Three Taipei hospital staff show symptoms after H7N9 bird flu contact; H7N9 outbreak in Taiwan could derail buoyant stock market

Three Taipei hospital staff show symptoms after H7N9 contact

CNA and Staff Reporter, 2013-04-25

Three hospital personnel have developed respiratory symptoms after coming into contact with Taiwan’s first confirmed case of H7N9 avian flu, the country’s Central Epidemic Command Center said Wednesday. All three had taken proper protective measures when providing medical care for the patient, a 53-year-old man who fell ill three days after returning from eastern China’s Jiangsu province, one of the H7N9-affected areas, the center said. A survey of the epidemic situation showed that 139 local people had come into contact with the man, a Taiwanese businessman based in Jiangsu’s Suzhou area, the center said. Three of them had close contact, 26 had contact more than seven days ago — putting them outside the infectious period — and 110 are hospital personnel, the center said. Four of the hospital staff have also passed the infectious period and have not developed symptoms, the center said. A further three of the hospital staff did not take proper protective measures when treating or caring for the patient, but none of them have so far shown any symptoms, the center said, adding that they will be strictly monitored until April 27. The epidemic control center said that all those who have had contact with the patient have been served notice urging them to monitor their own health. They will also be subject to close monitoring until their respective infectious periods expire, the center said, adding that public health officials will help people on the watch list get medical treatment should they develop flu-like symptoms such as fever or coughing. The quasi-official Straits Exchange Foundation said Wednesday it has posted information about the imported H7N9 case in Taiwan on its website and urged the Taiwanese trade association in Suzhou to help push Taiwanese residents in the region to step up epidemic prevention measures and provide them with news updates. China reported the world’s first confirmed H7N9 human infections March 31, and as of April 23, 108 cases had been confirmed there, with 22 deaths. Two of China’s largest cities — Shanghai and Beijing — as well as five Chinese provinces — Jiangsu, Zhejiang, Anhui, Henan and Shandong — have reported confirmed infections. As of 8am Wednesday, Taiwan had reported 129 suspected H7N9 cases, 128 of which have been ruled out as H7N9 infections, said Chou Jih-haw, deputy director-general of the Centers for Disease Control under the Department of Health. The center said it had informed the World Health Organization and China of Taiwan’s first H7N9 case earlier in the day, Chou said. It was also the first H7N9 case outside China.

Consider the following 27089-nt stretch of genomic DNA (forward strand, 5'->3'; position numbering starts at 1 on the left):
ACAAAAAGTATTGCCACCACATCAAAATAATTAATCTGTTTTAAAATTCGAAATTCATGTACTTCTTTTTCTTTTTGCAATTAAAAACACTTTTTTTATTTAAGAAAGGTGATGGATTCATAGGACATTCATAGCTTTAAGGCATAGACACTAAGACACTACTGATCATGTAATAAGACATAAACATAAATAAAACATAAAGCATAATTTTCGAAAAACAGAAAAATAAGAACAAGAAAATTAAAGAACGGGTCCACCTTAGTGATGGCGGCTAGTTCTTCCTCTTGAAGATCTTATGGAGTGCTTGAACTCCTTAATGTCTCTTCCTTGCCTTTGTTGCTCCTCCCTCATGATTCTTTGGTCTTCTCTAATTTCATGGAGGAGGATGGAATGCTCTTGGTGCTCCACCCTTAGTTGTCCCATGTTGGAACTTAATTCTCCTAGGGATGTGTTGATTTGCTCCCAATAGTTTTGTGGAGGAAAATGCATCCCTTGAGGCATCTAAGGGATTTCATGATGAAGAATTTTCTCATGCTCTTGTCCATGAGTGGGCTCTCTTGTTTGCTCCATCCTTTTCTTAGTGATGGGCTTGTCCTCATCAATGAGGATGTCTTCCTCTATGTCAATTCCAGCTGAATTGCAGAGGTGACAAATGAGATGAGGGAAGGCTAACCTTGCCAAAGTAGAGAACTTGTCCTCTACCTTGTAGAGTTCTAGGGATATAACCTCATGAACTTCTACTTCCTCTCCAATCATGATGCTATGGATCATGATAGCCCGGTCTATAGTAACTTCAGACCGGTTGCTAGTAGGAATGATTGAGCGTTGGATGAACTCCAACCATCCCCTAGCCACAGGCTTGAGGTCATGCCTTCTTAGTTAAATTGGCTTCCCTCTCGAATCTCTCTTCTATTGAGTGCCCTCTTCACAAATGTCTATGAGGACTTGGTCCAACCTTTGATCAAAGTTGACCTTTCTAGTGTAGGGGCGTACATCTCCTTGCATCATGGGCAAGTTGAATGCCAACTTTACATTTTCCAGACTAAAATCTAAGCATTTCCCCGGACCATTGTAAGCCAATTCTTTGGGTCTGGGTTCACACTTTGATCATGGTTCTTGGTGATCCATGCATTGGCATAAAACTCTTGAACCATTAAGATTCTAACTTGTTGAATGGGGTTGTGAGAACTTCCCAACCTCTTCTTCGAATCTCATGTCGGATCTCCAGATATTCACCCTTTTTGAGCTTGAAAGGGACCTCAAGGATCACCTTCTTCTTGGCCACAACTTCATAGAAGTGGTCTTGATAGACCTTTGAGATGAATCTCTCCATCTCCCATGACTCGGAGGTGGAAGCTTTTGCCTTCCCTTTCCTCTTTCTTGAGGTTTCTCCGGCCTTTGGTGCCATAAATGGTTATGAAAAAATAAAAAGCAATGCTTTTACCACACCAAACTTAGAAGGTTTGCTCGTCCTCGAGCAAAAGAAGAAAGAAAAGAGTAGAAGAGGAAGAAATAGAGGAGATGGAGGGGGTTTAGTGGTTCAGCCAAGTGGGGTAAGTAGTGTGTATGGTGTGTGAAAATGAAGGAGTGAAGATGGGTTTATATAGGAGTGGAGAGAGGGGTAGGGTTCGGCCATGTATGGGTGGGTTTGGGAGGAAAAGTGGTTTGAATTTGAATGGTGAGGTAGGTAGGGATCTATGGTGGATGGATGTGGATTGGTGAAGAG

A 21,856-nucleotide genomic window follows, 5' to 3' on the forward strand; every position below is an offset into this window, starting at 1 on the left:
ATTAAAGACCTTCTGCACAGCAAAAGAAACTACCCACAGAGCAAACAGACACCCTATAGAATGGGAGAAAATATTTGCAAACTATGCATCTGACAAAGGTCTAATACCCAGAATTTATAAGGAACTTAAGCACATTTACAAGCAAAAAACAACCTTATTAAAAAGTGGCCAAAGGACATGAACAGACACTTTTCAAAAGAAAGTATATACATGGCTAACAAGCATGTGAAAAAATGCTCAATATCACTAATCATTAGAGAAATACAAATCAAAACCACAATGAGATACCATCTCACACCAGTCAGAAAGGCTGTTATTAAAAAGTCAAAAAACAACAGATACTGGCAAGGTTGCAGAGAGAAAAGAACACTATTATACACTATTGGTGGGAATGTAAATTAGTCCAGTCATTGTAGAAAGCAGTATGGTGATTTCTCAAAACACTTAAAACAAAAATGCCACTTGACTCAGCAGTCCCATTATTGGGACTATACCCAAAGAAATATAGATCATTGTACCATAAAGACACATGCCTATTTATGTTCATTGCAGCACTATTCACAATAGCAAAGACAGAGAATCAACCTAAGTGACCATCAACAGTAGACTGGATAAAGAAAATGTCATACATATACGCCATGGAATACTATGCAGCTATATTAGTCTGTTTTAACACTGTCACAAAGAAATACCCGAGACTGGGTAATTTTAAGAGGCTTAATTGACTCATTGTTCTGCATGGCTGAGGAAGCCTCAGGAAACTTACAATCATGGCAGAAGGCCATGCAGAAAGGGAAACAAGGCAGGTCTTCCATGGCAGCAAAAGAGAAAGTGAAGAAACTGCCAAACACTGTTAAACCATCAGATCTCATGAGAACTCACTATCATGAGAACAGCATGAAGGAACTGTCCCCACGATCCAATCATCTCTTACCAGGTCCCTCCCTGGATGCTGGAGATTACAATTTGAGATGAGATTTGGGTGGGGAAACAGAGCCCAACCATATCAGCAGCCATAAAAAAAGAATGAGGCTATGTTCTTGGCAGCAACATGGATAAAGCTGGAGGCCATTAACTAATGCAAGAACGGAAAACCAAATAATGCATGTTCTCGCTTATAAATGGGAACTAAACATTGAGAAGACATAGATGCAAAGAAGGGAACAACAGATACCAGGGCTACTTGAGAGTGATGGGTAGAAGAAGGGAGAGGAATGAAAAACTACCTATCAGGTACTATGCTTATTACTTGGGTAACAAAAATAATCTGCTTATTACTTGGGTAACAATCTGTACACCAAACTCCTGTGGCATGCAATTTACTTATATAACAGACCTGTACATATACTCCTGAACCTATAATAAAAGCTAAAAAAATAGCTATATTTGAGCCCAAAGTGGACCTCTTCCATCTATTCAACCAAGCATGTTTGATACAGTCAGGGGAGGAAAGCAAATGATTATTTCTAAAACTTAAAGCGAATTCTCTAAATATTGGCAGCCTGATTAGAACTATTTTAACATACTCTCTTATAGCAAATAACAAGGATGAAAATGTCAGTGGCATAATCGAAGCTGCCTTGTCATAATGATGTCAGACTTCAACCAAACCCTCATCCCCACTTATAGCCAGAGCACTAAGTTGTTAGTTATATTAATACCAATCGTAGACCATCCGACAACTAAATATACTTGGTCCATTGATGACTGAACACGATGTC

H7N9 outbreak in Taiwan could derail buoyant stock market

Staff Reporter, 2013-04-25

News of Taiwan’s first confirmed case of H7N9 avian influenza is expected to derail the country’s surging stock market, reports our Chinese-language sister paper China Times.The new strain of the bird flu — which has so far killed 22 people in 108 cases in mainland China — was confirmed to have arrived in Taiwan on Wednesday. The patient is a 53-year-old Taiwanese businessman working in Suzhou in eastern China’s Jiangsu province, one of the areas affected by the virus. The man started displaying symptoms three days after returning to Taiwan on April 9 and is currently in a serious condition in an intensive care ward in Taipei.

Three healthcare workers who came into contact with the patient have developed symptoms of upper respiratory infection and are under observation. There have so far been no confirmed cases of human-to-human transmission of the virus.

Taiwan’s stock market had surged past the 8,000-point mark on Wednesday and analysts had expected the market to exceed a previous high of 8,089 points on Thursday, but the upward trend may falter in light of the country’s first H7N9 case.